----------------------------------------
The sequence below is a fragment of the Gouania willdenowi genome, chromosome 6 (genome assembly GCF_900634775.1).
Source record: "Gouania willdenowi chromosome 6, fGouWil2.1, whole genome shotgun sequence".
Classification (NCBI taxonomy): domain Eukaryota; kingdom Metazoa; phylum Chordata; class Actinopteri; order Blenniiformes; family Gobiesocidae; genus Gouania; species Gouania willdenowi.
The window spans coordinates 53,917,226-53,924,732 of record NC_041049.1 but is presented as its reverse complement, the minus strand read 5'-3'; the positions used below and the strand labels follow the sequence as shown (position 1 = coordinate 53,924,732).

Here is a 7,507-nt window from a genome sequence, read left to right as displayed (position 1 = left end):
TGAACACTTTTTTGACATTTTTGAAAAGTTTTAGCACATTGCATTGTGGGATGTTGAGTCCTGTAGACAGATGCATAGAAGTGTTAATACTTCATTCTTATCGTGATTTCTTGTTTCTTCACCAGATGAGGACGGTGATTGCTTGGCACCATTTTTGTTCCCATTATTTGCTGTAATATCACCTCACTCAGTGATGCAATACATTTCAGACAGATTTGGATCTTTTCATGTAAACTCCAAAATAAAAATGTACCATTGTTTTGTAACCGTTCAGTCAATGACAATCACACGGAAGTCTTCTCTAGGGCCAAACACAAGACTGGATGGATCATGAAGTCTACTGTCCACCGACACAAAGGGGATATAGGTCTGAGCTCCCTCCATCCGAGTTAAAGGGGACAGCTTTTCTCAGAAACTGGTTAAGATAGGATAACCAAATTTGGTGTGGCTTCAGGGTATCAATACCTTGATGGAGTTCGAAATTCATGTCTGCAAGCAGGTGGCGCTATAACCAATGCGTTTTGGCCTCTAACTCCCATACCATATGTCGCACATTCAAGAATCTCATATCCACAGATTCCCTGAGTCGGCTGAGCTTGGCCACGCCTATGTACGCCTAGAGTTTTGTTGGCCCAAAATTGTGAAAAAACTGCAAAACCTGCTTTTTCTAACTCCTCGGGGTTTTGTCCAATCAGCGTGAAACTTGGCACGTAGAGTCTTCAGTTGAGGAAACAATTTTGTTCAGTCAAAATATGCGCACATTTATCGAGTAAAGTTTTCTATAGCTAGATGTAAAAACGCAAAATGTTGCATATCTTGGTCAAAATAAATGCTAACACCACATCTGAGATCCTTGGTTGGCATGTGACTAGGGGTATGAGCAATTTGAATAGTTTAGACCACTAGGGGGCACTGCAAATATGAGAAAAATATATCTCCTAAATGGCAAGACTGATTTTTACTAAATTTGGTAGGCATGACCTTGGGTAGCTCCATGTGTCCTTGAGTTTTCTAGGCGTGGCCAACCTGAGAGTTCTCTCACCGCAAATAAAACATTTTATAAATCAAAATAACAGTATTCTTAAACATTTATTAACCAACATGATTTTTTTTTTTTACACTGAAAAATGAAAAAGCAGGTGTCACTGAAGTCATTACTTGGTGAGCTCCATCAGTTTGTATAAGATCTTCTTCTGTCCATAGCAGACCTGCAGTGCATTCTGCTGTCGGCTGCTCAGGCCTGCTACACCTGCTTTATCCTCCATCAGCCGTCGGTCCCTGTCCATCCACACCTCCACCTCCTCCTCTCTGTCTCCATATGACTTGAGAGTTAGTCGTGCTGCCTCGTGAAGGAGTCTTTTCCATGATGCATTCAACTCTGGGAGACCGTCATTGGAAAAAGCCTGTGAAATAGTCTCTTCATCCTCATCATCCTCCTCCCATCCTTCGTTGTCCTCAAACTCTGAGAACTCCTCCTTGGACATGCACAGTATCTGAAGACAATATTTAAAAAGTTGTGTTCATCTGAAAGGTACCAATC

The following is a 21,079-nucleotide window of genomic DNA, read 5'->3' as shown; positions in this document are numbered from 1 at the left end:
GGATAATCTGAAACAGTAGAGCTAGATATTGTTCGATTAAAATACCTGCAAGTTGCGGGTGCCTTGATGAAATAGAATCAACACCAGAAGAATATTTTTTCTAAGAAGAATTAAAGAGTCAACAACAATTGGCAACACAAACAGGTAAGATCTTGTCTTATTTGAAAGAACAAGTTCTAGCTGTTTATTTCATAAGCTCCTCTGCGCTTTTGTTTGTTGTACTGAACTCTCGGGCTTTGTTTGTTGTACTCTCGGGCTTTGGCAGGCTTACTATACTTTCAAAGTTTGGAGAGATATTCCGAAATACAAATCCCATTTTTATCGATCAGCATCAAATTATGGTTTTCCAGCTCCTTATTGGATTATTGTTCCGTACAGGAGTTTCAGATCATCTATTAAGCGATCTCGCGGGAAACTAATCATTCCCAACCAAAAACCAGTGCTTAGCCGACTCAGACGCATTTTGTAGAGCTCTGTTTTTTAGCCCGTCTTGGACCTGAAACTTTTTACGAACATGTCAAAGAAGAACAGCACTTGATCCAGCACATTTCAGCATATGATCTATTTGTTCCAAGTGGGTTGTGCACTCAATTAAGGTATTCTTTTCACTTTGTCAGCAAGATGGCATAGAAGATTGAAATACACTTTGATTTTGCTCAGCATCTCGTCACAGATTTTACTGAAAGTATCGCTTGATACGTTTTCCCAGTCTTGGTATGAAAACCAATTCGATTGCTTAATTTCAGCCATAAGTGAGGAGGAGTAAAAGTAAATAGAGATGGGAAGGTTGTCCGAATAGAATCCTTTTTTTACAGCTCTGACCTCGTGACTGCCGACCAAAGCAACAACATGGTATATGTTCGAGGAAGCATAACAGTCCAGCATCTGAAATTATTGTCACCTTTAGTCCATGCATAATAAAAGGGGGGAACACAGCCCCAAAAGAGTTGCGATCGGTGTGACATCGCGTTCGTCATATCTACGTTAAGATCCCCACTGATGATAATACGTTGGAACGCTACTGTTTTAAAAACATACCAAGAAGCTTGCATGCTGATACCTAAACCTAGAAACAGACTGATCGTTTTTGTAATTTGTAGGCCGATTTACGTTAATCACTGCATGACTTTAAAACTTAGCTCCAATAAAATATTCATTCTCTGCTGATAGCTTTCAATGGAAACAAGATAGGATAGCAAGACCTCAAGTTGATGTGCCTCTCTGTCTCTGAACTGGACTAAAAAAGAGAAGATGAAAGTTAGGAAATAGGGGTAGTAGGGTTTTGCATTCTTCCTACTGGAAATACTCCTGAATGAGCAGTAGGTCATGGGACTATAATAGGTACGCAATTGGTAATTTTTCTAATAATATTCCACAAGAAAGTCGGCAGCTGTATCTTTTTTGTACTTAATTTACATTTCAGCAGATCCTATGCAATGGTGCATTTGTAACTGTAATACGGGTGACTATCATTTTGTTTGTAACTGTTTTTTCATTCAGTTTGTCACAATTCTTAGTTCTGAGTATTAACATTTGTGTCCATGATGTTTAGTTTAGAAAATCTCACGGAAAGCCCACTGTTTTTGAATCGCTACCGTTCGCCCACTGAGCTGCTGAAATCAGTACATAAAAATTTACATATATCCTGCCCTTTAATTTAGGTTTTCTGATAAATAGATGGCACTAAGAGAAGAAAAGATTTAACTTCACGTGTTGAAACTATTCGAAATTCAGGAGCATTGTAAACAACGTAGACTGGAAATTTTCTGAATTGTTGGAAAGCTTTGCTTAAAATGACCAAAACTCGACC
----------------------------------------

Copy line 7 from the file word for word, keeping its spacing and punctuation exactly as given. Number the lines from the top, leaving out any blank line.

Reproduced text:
The following is a 21,079-nucleotide window of genomic DNA, read 5'->3' as shown; positions in this document are numbered from 1 at the left end: